So, Patrick Kunzer's irascible photo editor tells him to get something other than the standard head-on shot. Something we've never seen before, maybe a behind-the-scenes thing.
"But it's a beauty pageant," Patrick thinks in protest.
The only way to get that photo was the dressing room. Patrick cautiously asked an official of the Mrs. Illinois Pageant if everyone in there was "decent." He tippytoed in and began taking pictures. He seemed to be fulfilling the mission when he suddenly was pushed from behind and pinned against the wall by the pageant organizer as one of the contestants apparently just noticed the intruder and yelled, "She's indecent! She's indecent!"
But another came to Patrick's defense, noticing his wedding ring. "Oh, honey, I can see he's a married man -- what I got to show isn't anything he hasn't seen before."
Had you been among the 100 or so folks who signed up for the Daily Herald's subscribers-only event this past week, you'd have heard in person Patrick's telling of one of his favorite photojournalistic moments. He was among several members of our photo staff who met with our readers at Cantigny Park in Wheaton to share their experiences -- and their expertise. Our guests strolled Cantigny's beautiful grounds with their cameras as our photo crew made themselves available to anyone who wanted to improve his or her craft. A question-and-answer session followed, and it dawned on me after the event: Wouldn't it be interesting to ask all our photographers what was their favorite photo moment? So I asked them, and their answers were interesting and perhaps a little unpredictable. Yes, there were the home-run types of shots, such as Mark Black's great image of Michael Jordan, but a more common response was something that struck a personal chord.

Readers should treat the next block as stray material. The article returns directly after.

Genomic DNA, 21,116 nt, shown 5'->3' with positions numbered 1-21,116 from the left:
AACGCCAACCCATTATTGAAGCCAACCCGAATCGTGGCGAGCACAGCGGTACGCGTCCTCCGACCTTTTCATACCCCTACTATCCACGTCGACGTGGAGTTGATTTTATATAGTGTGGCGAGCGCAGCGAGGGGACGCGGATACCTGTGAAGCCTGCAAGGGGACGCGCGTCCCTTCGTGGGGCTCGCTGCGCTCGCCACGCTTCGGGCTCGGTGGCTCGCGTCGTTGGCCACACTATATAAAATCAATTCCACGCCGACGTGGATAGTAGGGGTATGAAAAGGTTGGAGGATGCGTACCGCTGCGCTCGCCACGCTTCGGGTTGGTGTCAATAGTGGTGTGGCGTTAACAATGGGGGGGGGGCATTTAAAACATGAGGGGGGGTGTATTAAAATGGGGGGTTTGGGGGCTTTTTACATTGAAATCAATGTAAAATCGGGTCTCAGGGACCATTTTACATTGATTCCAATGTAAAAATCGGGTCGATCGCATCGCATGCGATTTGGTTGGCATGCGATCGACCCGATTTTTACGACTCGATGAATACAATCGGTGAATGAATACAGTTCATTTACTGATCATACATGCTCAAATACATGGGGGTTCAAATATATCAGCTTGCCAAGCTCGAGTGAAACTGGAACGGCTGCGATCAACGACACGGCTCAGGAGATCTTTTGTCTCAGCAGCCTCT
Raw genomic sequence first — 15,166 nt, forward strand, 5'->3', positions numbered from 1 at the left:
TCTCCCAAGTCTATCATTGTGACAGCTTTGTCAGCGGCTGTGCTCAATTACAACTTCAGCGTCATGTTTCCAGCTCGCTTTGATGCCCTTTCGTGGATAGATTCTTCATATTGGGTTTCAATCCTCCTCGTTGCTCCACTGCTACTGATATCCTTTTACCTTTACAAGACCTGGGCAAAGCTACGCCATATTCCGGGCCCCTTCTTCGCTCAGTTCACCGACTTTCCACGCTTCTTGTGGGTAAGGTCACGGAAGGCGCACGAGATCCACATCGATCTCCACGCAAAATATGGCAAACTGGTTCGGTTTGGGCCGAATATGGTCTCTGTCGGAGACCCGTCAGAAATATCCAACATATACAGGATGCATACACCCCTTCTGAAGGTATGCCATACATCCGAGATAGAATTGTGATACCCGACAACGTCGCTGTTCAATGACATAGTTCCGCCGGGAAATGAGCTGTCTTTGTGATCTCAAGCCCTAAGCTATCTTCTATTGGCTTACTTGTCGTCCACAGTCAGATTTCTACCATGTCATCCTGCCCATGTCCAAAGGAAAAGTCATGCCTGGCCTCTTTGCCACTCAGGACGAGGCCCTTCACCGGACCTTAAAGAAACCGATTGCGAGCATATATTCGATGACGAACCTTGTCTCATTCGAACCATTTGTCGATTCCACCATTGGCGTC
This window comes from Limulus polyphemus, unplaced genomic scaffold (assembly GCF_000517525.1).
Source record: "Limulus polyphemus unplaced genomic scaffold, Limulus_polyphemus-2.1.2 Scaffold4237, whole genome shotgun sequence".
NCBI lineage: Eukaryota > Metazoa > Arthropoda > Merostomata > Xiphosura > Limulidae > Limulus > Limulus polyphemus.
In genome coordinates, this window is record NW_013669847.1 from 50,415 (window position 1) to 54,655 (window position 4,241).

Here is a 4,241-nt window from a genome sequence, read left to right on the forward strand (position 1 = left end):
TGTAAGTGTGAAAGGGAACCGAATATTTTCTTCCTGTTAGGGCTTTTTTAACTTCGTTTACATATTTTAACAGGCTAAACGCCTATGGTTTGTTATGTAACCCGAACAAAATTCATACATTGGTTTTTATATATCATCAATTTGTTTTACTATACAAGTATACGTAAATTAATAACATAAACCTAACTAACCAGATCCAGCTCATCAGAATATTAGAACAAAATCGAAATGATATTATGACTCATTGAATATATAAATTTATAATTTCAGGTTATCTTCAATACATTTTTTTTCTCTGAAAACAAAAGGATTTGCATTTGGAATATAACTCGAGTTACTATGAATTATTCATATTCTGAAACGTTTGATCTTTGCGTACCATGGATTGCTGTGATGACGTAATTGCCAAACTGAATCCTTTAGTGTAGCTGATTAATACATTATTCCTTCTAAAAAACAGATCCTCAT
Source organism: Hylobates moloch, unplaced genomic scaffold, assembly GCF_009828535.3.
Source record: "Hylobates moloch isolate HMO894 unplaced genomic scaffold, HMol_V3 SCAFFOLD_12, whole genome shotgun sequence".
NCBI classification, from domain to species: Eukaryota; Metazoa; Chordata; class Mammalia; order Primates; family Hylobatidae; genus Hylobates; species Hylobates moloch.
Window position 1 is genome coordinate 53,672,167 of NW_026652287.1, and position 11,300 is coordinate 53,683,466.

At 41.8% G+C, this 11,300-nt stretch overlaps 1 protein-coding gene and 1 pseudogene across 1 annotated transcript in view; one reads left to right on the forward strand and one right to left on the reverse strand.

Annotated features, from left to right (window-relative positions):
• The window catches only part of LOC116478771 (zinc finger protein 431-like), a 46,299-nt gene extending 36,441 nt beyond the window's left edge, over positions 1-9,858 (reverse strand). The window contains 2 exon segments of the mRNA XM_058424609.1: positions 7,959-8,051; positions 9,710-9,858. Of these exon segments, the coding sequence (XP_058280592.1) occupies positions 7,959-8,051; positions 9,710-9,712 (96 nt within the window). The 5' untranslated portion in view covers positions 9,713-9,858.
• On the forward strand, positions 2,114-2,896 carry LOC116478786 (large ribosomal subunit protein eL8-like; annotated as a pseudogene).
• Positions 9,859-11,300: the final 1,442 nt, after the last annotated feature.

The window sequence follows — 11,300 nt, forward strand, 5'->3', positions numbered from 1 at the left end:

Photo Director Jeff Knox recalled a church trip to help build homes in Mexico. His photo is of giving the key to a new home to a family that had been living in a home "made of pallets and cardboard." The girl Jeff photographed did not speak English, but through an interpreter asked her benefactors to write their names on her hand so she could remember them. "I like to make photos that help make a difference and raise awareness that some people need a hand," Jeff said.
Photographer Bev Horne has fond memories of a series we did in 2006 on international adoption. She accompanied a Naperville family to Guatemala where they met their adopted son for the first time. "By spending so much time with them I could capture quiet moments as well as the joyous, emotional moments" Bev says. "It's a luxury we don't often have and I'm grateful to have worked on such a project."
Photographer Bob Chwedyk, who has worked here since 1984, has photographed six presidents and scores of celebrities, but one of his favorite moments is "photographing, being photographed with and just staring agog at the Stanley Cup, the greatest trophy in sports. Like witnessing royalty!"
Photographer Mark Black's fave is his shot of Jordan pumping his fist after capturing yet another title. "I received compliments from many people on the images including the AP photo editor at the time."
All of these photos are attached to the online version of this column for your viewing pleasure.
And if you missed the Daily Herald's latest event, don't worry, we're scheduling more. Next up is a Schaumburg Boomers game July 25.